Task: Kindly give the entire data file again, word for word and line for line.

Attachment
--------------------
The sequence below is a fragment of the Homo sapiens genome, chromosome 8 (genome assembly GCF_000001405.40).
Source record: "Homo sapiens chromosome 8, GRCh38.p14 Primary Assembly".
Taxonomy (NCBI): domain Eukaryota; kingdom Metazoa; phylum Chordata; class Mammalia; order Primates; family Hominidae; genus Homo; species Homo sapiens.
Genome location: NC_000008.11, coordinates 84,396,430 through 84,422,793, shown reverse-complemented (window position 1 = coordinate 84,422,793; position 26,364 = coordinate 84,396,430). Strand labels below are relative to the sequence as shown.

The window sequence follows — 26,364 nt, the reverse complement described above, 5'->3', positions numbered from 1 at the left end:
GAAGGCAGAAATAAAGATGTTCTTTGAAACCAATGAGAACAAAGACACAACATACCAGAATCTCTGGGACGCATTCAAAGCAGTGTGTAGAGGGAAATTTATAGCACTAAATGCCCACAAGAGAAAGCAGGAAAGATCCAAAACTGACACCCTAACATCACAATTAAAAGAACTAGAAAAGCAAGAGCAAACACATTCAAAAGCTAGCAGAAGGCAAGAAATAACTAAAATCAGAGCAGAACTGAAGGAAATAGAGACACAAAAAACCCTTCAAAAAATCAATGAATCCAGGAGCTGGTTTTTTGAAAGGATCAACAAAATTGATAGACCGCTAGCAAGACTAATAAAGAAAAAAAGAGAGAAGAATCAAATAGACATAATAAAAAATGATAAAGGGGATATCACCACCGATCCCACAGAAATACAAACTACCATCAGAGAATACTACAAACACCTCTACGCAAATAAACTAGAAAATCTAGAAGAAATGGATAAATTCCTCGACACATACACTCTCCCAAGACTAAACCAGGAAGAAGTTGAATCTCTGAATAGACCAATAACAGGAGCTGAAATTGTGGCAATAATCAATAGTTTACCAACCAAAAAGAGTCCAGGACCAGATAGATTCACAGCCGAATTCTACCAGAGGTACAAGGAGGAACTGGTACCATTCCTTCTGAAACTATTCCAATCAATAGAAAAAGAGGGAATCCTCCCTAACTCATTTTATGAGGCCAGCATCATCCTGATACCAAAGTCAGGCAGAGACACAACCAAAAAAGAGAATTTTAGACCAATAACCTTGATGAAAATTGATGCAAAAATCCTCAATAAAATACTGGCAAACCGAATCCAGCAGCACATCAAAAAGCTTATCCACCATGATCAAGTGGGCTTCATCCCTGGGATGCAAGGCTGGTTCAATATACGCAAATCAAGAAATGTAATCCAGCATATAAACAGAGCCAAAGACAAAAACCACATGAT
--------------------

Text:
The sequence below is a fragment of the Homo sapiens genome, chromosome 8 (genome assembly GCF_000001405.40).
Source record: "Homo sapiens chromosome 8, GRCh38.p14 Primary Assembly".
Taxonomy (NCBI): domain Eukaryota; kingdom Metazoa; phylum Chordata; class Mammalia; order Primates; family Hominidae; genus Homo; species Homo sapiens.
Genome location: NC_000008.11, coordinates 84,396,430 through 84,422,793, shown reverse-complemented (window position 1 = coordinate 84,422,793; position 26,364 = coordinate 84,396,430). Strand labels below are relative to the sequence as shown.

The window sequence follows — 26,364 nt, the reverse complement described above, 5'->3', positions numbered from 1 at the left end:
GAAGGCAGAAATAAAGATGTTCTTTGAAACCAATGAGAACAAAGACACAACATACCAGAATCTCTGGGACGCATTCAAAGCAGTGTGTAGAGGGAAATTTATAGCACTAAATGCCCACAAGAGAAAGCAGGAAAGATCCAAAACTGACACCCTAACATCACAATTAAAAGAACTAGAAAAGCAAGAGCAAACACATTCAAAAGCTAGCAGAAGGCAAGAAATAACTAAAATCAGAGCAGAACTGAAGGAAATAGAGACACAAAAAACCCTTCAAAAAATCAATGAATCCAGGAGCTGGTTTTTTGAAAGGATCAACAAAATTGATAGACCGCTAGCAAGACTAATAAAGAAAAAAAGAGAGAAGAATCAAATAGACATAATAAAAAATGATAAAGGGGATATCACCACCGATCCCACAGAAATACAAACTACCATCAGAGAATACTACAAACACCTCTACGCAAATAAACTAGAAAATCTAGAAGAAATGGATAAATTCCTCGACACATACACTCTCCCAAGACTAAACCAGGAAGAAGTTGAATCTCTGAATAGACCAATAACAGGAGCTGAAATTGTGGCAATAATCAATAGTTTACCAACCAAAAAGAGTCCAGGACCAGATAGATTCACAGCCGAATTCTACCAGAGGTACAAGGAGGAACTGGTACCATTCCTTCTGAAACTATTCCAATCAATAGAAAAAGAGGGAATCCTCCCTAACTCATTTTATGAGGCCAGCATCATCCTGATACCAAAGTCAGGCAGAGACACAACCAAAAAAGAGAATTTTAGACCAATAACCTTGATGAAAATTGATGCAAAAATCCTCAATAAAATACTGGCAAACCGAATCCAGCAGCACATCAAAAAGCTTATCCACCATGATCAAGTGGGCTTCATCCCTGGGATGCAAGGCTGGTTCAATATACGCAAATCAAGAAATGTAATCCAGCATATAAACAGAGCCAAAGACAAAAACCACATGAT